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Glulam Strength Determination

Glulam Strength Determination

Glulam Strength Determination


I am new to wood design and I am trying to understand where the design stresses for glulam come from in the AWC Specifier Guide? I read that for structural timber, it is based on a 5% exclusion limit, adjustment factors, strength ratio's, and other modification factors of "green wood".

I am guessing the glulam numbers came about the same way? Does anyone have any resources for me to understand what the design stresses listed in the tables really mean and what they incorporate? I know ASTM D3737 is the standard for this process but I don't have access to it and I was hoping to find a resource that could explain it a little clearer.

Thanks in advance.

RE: Glulam Strength Determination

I'm not into wood, but I would suspect the lumber is Machine Stress Graded (MSG). Stronger members are placed in the outer fibres where the flexural stress is greater.

So strange to see the singularity approaching while the entire planet is rapidly turning into a hellscape. -John Coates


RE: Glulam Strength Determination

The laminations are each just pieces of structural lumber, and they'll be graded in a similar fashion (though as dik mentioned, many of them are machine graded rather than the visual grade lumber that is commonly available to consumers). So you have allowable axial stress in each lamination and allowable shear stress in the glue at the joints. They can select lumber of various grades to match the flexural stress profile, even to the point of having LVL laminations at the extreme edges where stresses are higher and cheap 'filler' wood near the neutral axis. Then you have balanced and unbalanced layups - if it's a floor beam that will only ever have positive bending, then you can save a lot of money in a large building by placing laminations with high tension capacities at the bottom of the layup and selecting the top ones for compression only (that's unbalanced). For continuous beams or roof beams where you may have negative bending, a balanced layup gives you tension capacity on the top as well. It's also good to do balanced if you're doing a low-end job where you can't be sure if the laborers will read the "THIS SIDE UP" stenciled on the beam or if it's going to be a stock order - I believe most yards stock balanced since they are more versatile but can buy cheaper unbalanced layups on a large order.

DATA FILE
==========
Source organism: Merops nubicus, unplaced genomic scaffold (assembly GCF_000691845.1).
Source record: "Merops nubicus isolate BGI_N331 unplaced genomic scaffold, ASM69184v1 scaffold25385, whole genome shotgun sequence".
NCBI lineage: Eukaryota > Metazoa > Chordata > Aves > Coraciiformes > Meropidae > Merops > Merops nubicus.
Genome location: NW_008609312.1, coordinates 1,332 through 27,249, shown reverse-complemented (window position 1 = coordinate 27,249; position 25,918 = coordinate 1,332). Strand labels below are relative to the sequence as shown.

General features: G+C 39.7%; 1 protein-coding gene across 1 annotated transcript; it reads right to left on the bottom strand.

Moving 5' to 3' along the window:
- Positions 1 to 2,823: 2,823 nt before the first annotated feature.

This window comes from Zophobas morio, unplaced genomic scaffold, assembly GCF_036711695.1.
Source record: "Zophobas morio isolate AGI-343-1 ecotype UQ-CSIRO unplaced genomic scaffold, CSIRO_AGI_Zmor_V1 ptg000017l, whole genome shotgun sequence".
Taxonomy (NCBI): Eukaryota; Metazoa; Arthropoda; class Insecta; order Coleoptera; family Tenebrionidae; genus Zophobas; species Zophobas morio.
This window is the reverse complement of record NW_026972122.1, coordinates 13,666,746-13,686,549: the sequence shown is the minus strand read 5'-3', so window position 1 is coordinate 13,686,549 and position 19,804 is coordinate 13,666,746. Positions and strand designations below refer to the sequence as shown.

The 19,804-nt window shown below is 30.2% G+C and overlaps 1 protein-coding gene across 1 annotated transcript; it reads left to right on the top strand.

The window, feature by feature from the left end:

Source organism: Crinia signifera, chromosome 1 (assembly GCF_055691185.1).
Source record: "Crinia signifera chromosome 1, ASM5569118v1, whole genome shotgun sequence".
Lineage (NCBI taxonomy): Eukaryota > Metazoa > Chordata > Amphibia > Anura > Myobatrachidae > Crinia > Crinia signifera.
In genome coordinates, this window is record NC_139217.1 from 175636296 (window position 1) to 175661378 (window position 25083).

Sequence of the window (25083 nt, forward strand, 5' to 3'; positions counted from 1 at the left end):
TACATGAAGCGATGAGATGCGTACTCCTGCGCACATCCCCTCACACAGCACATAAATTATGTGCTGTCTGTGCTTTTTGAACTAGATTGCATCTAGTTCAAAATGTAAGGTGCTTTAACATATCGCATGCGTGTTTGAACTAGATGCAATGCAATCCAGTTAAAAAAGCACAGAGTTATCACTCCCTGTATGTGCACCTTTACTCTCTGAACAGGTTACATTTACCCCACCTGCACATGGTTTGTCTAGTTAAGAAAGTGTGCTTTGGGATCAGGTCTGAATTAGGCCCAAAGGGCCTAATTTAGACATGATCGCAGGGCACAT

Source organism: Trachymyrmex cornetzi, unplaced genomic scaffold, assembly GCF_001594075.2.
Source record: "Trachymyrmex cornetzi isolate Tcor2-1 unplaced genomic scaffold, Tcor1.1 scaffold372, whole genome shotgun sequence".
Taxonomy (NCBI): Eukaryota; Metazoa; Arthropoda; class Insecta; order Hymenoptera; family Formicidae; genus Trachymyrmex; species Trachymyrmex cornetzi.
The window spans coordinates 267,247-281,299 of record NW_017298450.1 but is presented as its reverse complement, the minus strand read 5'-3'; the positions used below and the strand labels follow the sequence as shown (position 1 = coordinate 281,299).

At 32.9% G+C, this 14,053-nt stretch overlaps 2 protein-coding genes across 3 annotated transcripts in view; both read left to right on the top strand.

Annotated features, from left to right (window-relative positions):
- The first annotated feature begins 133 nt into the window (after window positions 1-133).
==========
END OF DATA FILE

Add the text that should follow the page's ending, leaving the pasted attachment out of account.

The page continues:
RE: Glulam Strength Determination

Pham is correct on nearly all accounts, save the last statement. If your project is on the west coast, nearly all lumber yards stock unbalanced layups, however, balanced, or on the west coast, V8 glulam, is nearly always special order, with associated lead times. This may differ on the east coast, where I believe Pham is located.

5th percentile isn't exactly correct, but the design values are based on an adjusted 5th percentile, in essence, per the ASTM standard, you divide the 5th percentile by, if I remember correctly, either 2.1 or 2.37, depending on the design value being evaluated. Part of that is an adjustment for load duration (generally 1.6 due to length of sample test time), and the other an adjustment to reduce nominal strength below the 5th percentile to ensure sufficient capacity of the design member.

RE: Glulam Strength Determination

ChorasDen - thank you for the correction. Yes, I am on the east coast - in Virginia.

RE: Glulam Strength Determination

Thank you all, very interesting and all of them good points - trying to learn as much about wood as I can. I was able to get a hold of ASTM D3737 and spent the day looking at the procedure. Seems like, in general, the allowable properties for glulam are based on stress index values (based on ASTM D2555 as described in my original post), which are then multiplied by stress modification factors, and then modified for specific conditions.

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